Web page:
Another necessary element to our theory is deep trust in God’s providence and love for sinners. Abraham’s words to Isaac when the boy asked where the sacrifice is — “God will provide” — have become the shibboleth of the trusting soul. Abraham was asked to sacrifice not only his son, but the son of promise, and he believed firmly that God’s promises would still come true, even though there was no human way of seeing how they could. This makes Abraham a model of the virtue of Faith for Saint Paul, and a model of good works for Saint James. His trust in God was unwavering. So, too, when we deal with non-Catholics, we must have deep trust in God’s providence. He will not abandon us in our good work, and he will not abandon our potential convert — unless, that is, our perverse wills resist his grace. Since you cannot stop the other party from resisting grace, don’t worry about it. Concern yourself with your cooperation with grace by telling the truth and helping your charge to embrace it.
We must also believe in God’s love for sinners, not the wishy-washy “unconditional love” the liberals burble on about, that un-divine kind of love which makes no demands. No, the love God has for sinners — which is formally different than the love he has for those in grace — is a love that changes us and makes us better, a love that purifies, purges, sanctifies, and thereby makes us lovable. That is the love in which we must believe. Saint Augustine knew what the love of God did for him, and he wished others to have it.
Beginning a religious conversation. An easy way to begin a religious conversation is to give a Miraculous Medal and/or a Catholic tract of some sort to the individual you are trying to convert. Besides being a good ice-breaker, the sacramental is an instrument of grace — recall the story of Alphonse Ratisbonne, which you can read about in “The Story of the Miraculous Medal.” The tract is a point of reference for Catholic truth. Saint Maximilian Maria Kolbe, moved by the story of Ratisbonne’s conversion, used to give out Miraculous Medals in copious quantities. He called them his “bullets,” and said that those who accept one of these medals, accept Our Lady’s Queenship over themselves, at least to that extent. (Some people refuse them.)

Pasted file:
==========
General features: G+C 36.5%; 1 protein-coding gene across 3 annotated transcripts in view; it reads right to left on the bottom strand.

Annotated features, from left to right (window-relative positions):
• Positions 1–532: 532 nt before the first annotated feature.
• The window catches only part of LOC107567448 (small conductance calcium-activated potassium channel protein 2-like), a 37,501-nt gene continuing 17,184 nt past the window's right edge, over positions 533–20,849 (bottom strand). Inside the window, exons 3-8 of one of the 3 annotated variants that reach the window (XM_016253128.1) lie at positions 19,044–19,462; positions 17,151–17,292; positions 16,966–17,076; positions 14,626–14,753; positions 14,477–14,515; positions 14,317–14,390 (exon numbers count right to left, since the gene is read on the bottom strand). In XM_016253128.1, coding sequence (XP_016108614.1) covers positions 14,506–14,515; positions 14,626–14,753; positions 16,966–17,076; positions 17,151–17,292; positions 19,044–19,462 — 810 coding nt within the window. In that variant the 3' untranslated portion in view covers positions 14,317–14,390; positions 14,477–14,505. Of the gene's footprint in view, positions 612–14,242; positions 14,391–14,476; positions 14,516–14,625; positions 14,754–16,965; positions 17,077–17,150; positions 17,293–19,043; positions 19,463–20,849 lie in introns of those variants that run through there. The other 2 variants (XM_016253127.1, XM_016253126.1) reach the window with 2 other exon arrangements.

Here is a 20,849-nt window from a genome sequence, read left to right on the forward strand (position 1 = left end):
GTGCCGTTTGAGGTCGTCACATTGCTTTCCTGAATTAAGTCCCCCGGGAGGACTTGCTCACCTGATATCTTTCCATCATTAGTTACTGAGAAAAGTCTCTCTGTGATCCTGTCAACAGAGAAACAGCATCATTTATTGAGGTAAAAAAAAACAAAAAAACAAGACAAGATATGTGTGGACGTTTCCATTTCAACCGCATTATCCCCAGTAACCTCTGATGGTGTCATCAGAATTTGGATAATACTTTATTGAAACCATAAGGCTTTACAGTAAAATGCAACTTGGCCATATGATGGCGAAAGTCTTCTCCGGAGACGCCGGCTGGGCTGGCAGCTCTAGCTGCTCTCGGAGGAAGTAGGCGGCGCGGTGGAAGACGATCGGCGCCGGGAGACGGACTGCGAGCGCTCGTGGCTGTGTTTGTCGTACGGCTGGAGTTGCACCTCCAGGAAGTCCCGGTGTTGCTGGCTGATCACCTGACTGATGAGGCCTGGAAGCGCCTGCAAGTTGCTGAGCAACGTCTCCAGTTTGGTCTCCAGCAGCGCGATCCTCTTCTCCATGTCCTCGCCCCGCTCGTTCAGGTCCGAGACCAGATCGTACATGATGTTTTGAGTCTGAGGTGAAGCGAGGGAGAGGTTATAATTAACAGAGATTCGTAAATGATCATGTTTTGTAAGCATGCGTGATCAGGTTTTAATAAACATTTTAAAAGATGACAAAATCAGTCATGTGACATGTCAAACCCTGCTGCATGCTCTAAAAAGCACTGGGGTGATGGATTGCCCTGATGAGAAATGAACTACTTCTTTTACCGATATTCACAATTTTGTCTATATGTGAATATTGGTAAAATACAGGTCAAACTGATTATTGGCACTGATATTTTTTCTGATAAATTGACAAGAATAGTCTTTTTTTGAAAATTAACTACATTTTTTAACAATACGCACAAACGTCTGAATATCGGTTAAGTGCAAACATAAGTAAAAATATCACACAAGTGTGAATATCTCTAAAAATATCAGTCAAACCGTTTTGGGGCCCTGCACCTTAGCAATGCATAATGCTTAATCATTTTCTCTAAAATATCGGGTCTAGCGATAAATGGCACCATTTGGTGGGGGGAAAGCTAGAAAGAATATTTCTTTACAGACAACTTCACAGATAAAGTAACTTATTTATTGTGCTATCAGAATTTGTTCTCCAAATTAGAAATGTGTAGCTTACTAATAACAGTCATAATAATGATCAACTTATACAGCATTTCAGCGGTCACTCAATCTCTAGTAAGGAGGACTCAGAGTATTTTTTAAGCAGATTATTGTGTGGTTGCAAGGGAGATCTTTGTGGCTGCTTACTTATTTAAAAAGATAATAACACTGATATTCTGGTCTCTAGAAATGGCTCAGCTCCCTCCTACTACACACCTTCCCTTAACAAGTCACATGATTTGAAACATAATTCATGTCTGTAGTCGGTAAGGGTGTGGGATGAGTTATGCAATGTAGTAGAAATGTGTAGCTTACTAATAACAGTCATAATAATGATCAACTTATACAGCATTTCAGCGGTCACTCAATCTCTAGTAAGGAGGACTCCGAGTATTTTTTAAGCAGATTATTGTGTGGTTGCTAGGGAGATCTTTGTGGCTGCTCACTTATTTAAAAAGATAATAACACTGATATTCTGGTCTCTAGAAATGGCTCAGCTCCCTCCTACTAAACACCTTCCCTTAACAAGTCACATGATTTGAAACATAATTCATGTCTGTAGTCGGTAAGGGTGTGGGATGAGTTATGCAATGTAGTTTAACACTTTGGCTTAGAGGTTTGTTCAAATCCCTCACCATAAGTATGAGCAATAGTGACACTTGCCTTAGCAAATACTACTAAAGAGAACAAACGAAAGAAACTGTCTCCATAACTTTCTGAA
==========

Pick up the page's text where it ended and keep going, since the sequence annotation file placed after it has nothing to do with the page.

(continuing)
During the conversation. Make simple professions of faith rather than eloquent expositions. For example, at a work-place coffee break, at a family event, or in some other conversational setting, when something is stated that is contrary to Catholic teaching, say something like this: “That’s not true: the Catholic Church teaches X, and since the Church’s teachings are infallible, that’s what I believe.” Yes, that’s a bombshell, but it can be suaved up and varied to suit the occasion. The key is that you are professing the faith, which is a grace for you and a grace for your hearers. Do not fret if you cannot build a cogent case to defend the particular truth in question. Be humble; keep it simple; say a quick prayer. The Holy Ghost will work through you, who are now representing Christ’s truth to someone who needs it.